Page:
The present applicant has further been awarded U.S. Pat. No. 4,886,368 which represented an advance over U.S. Pat. No. 4,793,713. In the '713 patent, significant pressure drops were measured across the mixing device as a result of channeling of the liquids to be mixed through a rather lengthy annular gap region and within the device's hollow shaft. The device shown in the '368 patent was capable of achieving excellent mixing with significantly less of a drop in pressure.
It is quite apparent in viewing the rotary mixers made the subject of both the '713 and '386 patents that they are single stage devices; that is, in each instance, fluids to be mixed are introduced in the same vicinity on the upstream side of each device and travel together while being mixed until the fluids reach the downstream or outlet ends of each mixer. It has, however, been determined that for certain applications better mixing can be achieved by going through several mixing stages. For example, one may introduce an additive A into a main component B at a concentration of, for example, ten percent, and then, in a second stage, introduce more of component B to produce a one percent final concentration. This is particularly advantageous when mixing components with high viscosity ratios and high volumetric ratios. This has been found to be particularly important in dealing with the dilution of water treatment polymers. These polymers can exhibit initial viscosities in the range of 3,000 to 30,000 times that of water. These polymers must be diluted with water in a final use ratio of at least 100:1 and sometimes over 1,000:1. Unless multiple stages are employed, these mixing operations become extremely difficult to carry out.
It is thus an object of the present invention to convert a rotary mixer, such as that shown in U.S. Pat. No. 4,886,368 into a multi-stage mixer without increasing the physical size or complexity of the original design.
This and further objects will be more readily apparent when considering the following specification and appended claims.
FIG. 1 represents a cross-sectional view of the mixing device of the present invention.
FIG. 2 represents a cross-sectional view of the shaft element of FIG. 1 taken along line 2--2 of FIG. 1.
The present invention deals with a device for the mixing of two or more liquids. The device comprises a shell body having upstream and downstream ends and an internal cavity, said cavity having a longitudinal axis and substantially circular cross-section.
A shaft is rotatably housed within the shell body, itself having an upstream face and downstream face of substantially circular cross-section in a longitudinal axis which coincides with the longitudinal axis of the internal cavity. The shaft is provided with slotted grooves configured along a portion of its surface for receiving the liquids to be mixed from inlets located within the shell body.
A narrow annular gap region is formed between the outer surface of the shaft and the inner surface of the internal cavity and the portion of the shaft containing the slotted grooves such that liquids tend to smear in the narrow annular gap region. The shaft is further characterized as having at least one tubular bore extending from the upstream face of the shaft and emanating from the outer surface of the shaft within the narrow annular gap region for the transport of one of the fluids to be mixed from the upstream face of the shaft to the narrow annular gap region.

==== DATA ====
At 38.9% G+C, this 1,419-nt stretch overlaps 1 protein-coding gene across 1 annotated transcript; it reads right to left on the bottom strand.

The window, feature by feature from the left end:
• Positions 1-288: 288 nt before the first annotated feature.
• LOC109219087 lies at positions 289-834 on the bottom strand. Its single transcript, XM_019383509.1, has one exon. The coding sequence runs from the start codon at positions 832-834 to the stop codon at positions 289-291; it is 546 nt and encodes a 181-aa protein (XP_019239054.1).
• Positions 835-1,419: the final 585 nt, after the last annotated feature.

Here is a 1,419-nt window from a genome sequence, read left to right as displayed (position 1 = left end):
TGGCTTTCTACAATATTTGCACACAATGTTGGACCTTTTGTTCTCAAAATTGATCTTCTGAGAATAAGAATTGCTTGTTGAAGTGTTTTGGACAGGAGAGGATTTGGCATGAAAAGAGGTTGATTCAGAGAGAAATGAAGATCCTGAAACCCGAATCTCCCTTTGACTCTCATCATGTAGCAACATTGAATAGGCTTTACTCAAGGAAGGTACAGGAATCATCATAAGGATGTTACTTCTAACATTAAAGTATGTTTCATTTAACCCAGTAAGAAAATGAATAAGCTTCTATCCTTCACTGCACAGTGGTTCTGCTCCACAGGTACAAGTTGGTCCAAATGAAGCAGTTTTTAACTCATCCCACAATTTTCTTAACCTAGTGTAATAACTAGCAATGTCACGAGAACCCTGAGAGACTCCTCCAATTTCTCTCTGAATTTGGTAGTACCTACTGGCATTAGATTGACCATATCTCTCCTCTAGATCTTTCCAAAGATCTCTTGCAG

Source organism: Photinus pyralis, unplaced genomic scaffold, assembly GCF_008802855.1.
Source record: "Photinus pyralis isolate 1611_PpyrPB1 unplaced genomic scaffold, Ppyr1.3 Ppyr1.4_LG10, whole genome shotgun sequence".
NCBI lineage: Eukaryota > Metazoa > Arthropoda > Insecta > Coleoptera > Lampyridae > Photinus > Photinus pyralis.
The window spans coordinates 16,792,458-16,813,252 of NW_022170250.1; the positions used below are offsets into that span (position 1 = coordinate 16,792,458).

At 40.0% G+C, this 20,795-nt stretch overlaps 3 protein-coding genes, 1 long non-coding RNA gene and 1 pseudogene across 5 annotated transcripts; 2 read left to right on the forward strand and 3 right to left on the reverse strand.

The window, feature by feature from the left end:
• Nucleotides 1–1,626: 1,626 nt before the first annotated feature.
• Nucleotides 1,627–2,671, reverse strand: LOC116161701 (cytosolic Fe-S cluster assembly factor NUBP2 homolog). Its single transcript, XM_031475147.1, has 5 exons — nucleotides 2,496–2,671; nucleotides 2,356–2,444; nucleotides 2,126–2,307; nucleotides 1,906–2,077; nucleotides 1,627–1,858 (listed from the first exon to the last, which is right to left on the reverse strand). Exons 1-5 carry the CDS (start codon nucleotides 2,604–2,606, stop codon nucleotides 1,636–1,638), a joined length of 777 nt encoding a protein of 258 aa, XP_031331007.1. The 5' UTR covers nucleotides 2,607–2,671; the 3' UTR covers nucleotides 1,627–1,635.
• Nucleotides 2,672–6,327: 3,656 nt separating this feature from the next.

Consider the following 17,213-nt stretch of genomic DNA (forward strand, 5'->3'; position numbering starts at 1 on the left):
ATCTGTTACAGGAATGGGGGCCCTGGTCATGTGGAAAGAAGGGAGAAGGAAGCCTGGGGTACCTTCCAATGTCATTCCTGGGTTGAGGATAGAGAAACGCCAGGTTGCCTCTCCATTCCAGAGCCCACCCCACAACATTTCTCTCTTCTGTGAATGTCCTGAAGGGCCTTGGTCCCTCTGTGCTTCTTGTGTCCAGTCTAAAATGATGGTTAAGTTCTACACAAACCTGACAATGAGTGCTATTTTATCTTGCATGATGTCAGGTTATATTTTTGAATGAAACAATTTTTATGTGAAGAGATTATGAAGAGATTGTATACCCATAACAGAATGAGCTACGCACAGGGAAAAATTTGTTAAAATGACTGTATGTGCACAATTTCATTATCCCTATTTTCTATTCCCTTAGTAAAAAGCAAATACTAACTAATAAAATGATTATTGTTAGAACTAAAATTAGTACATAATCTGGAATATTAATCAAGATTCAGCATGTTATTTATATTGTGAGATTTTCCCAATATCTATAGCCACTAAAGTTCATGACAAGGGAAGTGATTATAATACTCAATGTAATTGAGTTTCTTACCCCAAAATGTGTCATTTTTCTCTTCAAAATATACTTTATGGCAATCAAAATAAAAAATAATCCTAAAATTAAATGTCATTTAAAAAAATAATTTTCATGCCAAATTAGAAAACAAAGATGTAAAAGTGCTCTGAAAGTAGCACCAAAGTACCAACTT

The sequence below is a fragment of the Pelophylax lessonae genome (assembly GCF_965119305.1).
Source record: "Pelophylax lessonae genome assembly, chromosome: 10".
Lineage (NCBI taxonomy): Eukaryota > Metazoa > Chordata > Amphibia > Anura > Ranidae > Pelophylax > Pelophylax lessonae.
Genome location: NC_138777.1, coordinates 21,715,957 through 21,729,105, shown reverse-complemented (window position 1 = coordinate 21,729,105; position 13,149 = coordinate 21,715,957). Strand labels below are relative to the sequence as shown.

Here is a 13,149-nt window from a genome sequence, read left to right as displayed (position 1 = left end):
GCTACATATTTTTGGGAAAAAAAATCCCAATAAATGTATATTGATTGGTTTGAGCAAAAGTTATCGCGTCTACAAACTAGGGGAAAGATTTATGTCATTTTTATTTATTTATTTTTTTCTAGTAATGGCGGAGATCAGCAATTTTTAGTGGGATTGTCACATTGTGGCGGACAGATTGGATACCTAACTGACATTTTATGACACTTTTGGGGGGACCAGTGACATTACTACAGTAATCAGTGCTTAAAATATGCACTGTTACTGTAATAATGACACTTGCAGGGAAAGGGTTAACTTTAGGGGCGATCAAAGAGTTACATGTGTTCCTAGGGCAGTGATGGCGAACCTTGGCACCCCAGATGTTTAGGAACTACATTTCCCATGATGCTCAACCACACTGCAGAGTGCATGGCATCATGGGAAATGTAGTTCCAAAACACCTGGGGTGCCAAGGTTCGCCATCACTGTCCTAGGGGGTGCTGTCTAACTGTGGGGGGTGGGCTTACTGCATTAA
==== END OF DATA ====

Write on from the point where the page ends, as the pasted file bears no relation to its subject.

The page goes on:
Inlet means are located within the shell body for the introduction of two or more liquids to be mixed proximate the upstream end of the shell body. A liquid exist means is located proximate the downstream end of the shell body for removing the two or more liquids after mixing.
In operation, the slotted grooves located in the shaft capture some of the liquids entering the shell body while a portion of one of the liquids enters the at least one tubular bore for introduction of that liquid downstream in the narrow annular gap region thus creating a two-stage mixing device. The liquids are caused to travel down the grooves due to the hydraulic pressure imposed on the liquids at inlet. As an optional expedient, to assist the rotation of the rotor, an impeller can be provided on the drive shaft.
Turning first to FIG. 1, the basic mixing device of the present invention is shown as element 20. Drive shaft 22 can be coupled to a suitable drive motor. For most applications, drive motors in the size of 0.1 to 1.0 hp have been found to be adequate.
Outer shell 23, which can comprise a cast or forged metal housing, is provided with inlets 30 and 31 for introducing the liquids to be mixed. As an optional expedient, a pump (not shown) can be provided coupled to drive shaft 22 for introducing the polymer component in a polymer/water two-component system. When a pump is employed, the more viscous liquid, such as the polymer component in the component water two component system, would be introduced by the pump and would enter inlet 31 as shown in FIG. 1.
Turning again to FIG. 1, shell 23 is provided with internal cavity 42, said cavity having a longitudinal axis 41 and substantially circular cross-section.
Rotatable shaft 43 is provided with a longitudinal axis which substantially coincides with longitudinal axis 41 of internal cavity 42. The rotatable shaft is provided a section 44 which possesses slotted grooves 24 for receiving liquids to be mixed from inlets 30 and 31.